Prospect’s aesthetic is reminicent of Alien and I’m sure that was intentional. Like in Alien, Prospect’s version of space travel is analogue, with lots of switches and dials and flashing lights. It’s also utilitarian with a wild-west feel, as space travelling prospectors hitch their “wagons” to a large transport on its last run to a forest moon, the site of a gold rush that seems to be coming to an end. We follow a father-daughter duo in search of one last score, with only a short window of time to get in and out before the transport leaves, as if they miss that ride they will be left to die on the poisonous moon.

Prospect does a great job at dropping clues about the way this world works, showing us the desperation and pressure felt by this working class family from nowhere, hinting at the boom and bust that has hit this moon and those who work it, and suggesting that the colonization of the universe has made humanity revert to a savage, lawless existence on the frontiers. If set in another era, this story would work perfectly as a western, and that seems fitting when our protagonists are travelling to the edge of the known universe to stake resource claims, hoping to strike it rich.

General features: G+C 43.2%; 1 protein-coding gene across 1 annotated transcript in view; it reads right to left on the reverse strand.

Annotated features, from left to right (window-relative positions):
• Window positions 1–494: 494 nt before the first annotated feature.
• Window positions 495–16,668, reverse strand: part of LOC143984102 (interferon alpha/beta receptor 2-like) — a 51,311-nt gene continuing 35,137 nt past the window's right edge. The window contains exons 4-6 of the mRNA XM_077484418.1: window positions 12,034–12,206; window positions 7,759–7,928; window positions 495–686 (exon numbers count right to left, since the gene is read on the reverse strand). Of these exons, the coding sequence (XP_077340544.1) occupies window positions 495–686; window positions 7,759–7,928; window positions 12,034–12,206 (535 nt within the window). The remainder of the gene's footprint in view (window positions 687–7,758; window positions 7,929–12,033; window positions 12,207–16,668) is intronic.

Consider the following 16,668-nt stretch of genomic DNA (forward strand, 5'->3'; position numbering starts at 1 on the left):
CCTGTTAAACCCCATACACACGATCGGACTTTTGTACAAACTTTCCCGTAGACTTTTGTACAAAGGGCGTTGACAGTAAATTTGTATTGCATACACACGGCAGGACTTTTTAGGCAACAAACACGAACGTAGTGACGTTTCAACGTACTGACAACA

Despite its indie-movie budget constraints, Prospect manages to convincingly portray space travel and an alien world on the big screen. The special effects are not spectacular but they are effective. Prospect succeeds due to its excellence in world-building, both visually and narratively. While Prospect is definitely a niche film, it is one that science fiction fans will enjoy.

SXSW: Damsel

This movie lit the Internet critics on fire when it premiered at Sundance, so it was an easy add to our crowded list here at SXSW. Brothers David Zellner and Nathan Zellner were the writers-directors behind the TIFF hit Kumiko, The Treasure Hunter a few years back so of course people were aflame to see what they’d come up with next.